Damariscotta Baptist Church
Friday, July 20, 2018
Growing personal relationships with God and community

04/15/12 Sermon

Acts 4:32-35

May the words of my mouth and the meditations of our hearts be acceptable in Thy sight O Lord our strength and our Redeemer, Amen

 
 
I heard in the news on Saturday that JK Rowling, the author of the Harry Potter books is working on a new book that will be released in September. (The Casual Vacancy)
 
And a lot of the critics have been wondering what kind of an encore this book will be after the enormous success of the Potter series.
 

Between the books and the blockbuster movies and all the merchandise the Harry Potter brand is worth more than 15 billion dollars.

So after so much success and so much celebration of these books and the movies, how do you follow that up? What kind of encore could live up to so much triumph?

You know in a way that’s where we can find ourselves today in the life of the church.
 
Last week we sang alleluias in the celebration of Christ’s resurrection. We had over a 100 people in the congregation.
 
But today, on the 1st Sunday after Easter there can be a feeling of let down. We wonder what’s next? What’s the encore?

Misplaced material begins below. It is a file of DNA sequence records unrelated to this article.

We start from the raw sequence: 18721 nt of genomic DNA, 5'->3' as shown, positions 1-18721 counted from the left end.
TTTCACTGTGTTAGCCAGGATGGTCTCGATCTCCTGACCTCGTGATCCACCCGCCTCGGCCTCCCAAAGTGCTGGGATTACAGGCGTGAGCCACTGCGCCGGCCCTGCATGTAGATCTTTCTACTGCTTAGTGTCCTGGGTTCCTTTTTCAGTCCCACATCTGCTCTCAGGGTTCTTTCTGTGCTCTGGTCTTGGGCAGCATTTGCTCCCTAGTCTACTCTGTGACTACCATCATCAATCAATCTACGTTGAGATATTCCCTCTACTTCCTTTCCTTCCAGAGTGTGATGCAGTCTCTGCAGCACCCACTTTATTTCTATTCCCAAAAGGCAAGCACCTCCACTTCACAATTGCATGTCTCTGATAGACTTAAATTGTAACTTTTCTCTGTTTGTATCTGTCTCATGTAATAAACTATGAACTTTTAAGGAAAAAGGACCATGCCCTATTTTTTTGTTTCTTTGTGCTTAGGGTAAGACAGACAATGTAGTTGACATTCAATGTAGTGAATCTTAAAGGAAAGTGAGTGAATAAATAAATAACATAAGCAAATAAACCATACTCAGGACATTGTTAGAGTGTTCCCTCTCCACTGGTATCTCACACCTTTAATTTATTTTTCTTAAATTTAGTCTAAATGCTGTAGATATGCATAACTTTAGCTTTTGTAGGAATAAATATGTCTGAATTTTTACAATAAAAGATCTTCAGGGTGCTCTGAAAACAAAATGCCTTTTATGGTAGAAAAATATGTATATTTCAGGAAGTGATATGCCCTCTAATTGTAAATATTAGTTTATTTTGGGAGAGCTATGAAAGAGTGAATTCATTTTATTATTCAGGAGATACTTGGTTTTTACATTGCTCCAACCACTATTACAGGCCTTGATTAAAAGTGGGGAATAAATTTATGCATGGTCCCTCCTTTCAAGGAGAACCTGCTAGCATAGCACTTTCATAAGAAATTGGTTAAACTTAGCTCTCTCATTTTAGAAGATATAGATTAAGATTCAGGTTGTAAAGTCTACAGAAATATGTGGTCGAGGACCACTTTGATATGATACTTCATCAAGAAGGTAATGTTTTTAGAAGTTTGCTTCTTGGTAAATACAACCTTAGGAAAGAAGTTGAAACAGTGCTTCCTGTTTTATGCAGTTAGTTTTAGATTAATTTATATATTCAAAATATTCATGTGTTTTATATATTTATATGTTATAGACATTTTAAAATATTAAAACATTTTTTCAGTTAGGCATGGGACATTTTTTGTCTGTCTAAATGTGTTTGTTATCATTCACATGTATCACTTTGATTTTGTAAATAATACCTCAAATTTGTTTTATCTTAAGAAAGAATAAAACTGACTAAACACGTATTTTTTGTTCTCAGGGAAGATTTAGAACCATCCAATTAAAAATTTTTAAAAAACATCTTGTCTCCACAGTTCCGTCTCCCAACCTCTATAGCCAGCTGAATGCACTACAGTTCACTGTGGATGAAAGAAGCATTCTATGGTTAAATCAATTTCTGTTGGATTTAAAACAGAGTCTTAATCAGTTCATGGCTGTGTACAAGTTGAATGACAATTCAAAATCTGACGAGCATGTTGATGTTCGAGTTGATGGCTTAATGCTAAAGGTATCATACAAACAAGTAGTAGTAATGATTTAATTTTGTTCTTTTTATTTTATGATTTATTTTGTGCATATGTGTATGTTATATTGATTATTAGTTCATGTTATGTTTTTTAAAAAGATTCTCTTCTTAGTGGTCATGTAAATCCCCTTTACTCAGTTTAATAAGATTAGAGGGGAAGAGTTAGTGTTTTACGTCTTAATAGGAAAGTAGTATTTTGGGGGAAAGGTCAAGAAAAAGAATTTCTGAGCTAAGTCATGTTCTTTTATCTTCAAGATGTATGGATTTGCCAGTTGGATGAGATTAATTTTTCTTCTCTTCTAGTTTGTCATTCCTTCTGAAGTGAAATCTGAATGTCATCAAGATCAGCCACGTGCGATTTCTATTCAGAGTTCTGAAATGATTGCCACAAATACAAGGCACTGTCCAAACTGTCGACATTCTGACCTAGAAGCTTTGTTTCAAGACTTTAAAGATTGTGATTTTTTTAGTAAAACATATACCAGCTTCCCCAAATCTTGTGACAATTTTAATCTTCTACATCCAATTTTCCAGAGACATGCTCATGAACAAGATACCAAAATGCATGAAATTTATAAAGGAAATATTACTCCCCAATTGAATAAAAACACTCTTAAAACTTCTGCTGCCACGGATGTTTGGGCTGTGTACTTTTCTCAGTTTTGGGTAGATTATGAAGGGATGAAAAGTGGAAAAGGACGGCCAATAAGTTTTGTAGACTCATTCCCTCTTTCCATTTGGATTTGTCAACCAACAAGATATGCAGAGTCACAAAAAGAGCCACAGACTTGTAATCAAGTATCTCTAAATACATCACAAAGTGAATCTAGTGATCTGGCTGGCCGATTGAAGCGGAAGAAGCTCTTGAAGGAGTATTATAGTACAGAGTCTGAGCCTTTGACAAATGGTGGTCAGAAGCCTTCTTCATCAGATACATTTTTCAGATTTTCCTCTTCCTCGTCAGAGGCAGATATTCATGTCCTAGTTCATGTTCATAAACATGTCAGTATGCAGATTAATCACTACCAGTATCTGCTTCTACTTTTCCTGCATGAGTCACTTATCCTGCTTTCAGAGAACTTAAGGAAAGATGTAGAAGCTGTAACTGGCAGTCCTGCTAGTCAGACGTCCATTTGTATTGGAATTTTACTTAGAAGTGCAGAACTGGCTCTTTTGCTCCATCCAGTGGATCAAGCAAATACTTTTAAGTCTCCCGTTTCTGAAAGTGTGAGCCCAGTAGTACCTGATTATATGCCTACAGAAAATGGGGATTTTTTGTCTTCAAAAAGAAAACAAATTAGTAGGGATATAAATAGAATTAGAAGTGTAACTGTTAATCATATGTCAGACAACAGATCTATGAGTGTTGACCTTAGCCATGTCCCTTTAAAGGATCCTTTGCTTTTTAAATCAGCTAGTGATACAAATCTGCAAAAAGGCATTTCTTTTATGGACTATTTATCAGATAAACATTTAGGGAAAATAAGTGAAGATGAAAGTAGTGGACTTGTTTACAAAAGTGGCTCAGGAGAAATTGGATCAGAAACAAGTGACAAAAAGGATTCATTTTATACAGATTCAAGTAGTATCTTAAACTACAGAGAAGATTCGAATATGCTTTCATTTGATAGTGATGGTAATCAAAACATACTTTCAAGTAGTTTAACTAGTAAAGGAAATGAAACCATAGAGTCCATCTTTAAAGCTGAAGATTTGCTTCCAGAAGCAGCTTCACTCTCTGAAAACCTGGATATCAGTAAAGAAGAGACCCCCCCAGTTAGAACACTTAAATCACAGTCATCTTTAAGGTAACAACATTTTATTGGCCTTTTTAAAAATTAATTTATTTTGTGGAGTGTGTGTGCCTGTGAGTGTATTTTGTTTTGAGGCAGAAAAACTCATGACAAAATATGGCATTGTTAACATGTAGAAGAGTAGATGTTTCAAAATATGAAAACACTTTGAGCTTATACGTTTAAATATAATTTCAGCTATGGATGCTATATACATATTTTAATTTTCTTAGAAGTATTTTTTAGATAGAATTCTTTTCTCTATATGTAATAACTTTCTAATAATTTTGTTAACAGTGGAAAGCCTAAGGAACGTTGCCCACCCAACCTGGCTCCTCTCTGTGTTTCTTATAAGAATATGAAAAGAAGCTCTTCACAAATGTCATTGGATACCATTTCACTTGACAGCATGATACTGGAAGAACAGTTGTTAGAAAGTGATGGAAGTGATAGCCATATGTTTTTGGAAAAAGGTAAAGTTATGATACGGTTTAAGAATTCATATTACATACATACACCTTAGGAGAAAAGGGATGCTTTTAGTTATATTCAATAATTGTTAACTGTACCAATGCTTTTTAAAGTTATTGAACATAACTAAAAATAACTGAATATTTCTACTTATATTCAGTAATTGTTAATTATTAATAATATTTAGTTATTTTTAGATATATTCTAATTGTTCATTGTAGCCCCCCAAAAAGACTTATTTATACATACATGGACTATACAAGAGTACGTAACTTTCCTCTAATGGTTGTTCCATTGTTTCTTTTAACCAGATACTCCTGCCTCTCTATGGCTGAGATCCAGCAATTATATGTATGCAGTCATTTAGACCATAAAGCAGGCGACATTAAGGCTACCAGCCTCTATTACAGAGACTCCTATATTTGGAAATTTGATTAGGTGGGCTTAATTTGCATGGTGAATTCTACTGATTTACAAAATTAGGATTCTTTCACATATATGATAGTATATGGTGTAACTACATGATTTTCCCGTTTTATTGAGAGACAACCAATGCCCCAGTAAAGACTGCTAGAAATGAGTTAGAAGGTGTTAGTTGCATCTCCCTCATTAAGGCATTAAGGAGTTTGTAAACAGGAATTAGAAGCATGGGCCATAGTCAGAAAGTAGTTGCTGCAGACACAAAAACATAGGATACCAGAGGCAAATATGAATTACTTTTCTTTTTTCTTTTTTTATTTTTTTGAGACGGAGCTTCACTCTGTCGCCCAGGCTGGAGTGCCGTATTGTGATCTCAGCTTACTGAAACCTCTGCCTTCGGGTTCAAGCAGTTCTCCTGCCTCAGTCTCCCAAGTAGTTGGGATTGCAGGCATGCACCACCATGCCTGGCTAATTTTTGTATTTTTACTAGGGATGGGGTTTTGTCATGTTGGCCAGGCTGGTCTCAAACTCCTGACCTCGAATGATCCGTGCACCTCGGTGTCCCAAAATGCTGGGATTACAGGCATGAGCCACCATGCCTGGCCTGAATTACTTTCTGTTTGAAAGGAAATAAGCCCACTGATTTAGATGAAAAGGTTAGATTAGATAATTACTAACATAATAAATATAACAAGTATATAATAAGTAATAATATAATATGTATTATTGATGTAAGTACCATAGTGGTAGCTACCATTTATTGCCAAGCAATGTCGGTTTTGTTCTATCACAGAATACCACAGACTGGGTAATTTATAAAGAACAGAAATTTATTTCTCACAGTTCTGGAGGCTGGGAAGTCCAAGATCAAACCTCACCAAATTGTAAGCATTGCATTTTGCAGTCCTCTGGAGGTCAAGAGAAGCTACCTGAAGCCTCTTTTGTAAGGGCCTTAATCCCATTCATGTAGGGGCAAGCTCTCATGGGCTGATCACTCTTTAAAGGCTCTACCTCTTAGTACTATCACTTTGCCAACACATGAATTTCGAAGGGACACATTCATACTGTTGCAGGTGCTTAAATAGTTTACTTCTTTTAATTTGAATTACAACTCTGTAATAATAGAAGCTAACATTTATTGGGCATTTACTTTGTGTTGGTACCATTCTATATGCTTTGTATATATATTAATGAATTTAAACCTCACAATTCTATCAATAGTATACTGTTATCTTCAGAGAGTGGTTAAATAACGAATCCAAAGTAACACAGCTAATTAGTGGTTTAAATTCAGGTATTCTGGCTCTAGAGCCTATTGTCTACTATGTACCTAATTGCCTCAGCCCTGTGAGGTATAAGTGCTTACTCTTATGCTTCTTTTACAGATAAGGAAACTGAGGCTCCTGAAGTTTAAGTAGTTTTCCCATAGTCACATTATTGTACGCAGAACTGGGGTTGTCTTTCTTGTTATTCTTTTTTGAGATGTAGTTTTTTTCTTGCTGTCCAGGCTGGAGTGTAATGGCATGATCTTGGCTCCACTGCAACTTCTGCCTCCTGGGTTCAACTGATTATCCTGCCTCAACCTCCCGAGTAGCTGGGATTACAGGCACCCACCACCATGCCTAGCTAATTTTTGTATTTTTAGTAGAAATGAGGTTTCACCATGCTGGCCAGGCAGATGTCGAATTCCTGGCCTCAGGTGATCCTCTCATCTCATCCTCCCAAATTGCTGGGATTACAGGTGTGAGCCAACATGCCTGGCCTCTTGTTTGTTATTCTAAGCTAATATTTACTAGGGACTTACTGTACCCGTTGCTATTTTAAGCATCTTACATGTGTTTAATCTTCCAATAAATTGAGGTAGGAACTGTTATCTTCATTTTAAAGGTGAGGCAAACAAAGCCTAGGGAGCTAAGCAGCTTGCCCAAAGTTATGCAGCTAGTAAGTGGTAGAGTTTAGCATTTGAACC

Well in a way, that was the same kind of experience the early disciples felt after the resurrection. After the news that Jesus was risen, they were in hiding and living in fear, wondering what’s next?
 
Then of course they encountered the risen Christ for themselves. Thomas put his hands in the nail scarred hands. Two followers encountered Jesus on the road to Emmaus.

And Jesus appeared to them on the Sea of Galilee, eating with them and telling Peter to go and feed his sheep.

After the day of resurrection, they experienced Jesus’ resurrection.
 
And that’s a reminder to us that Easter is more than an event we celebrate once a year and move on. Easter is not just a day on the calendar.
For Christians the resurrection is a living thing; it is a living power and a newness of life.
On Easter Sunday we preach that in the resurrection there is power over sin and death.
We preach the resurrection power of assurance and hope; of salvation and forgiveness; of gratitude and love and of change and transformation.
And today as we move forward from the resurrection we are continuing to focus on the living power of the resurrection.
 
Because that’s the encore of Easter--- the power of resurrection in our daily lives………
 

Now in our lectionary scripture today, Luke, the author of Acts, is pointing to 2 other dramatic effects of resurrection power that happened in the birth of the early church.

And the first effect we see in this scripture is a power of unity despite diversity.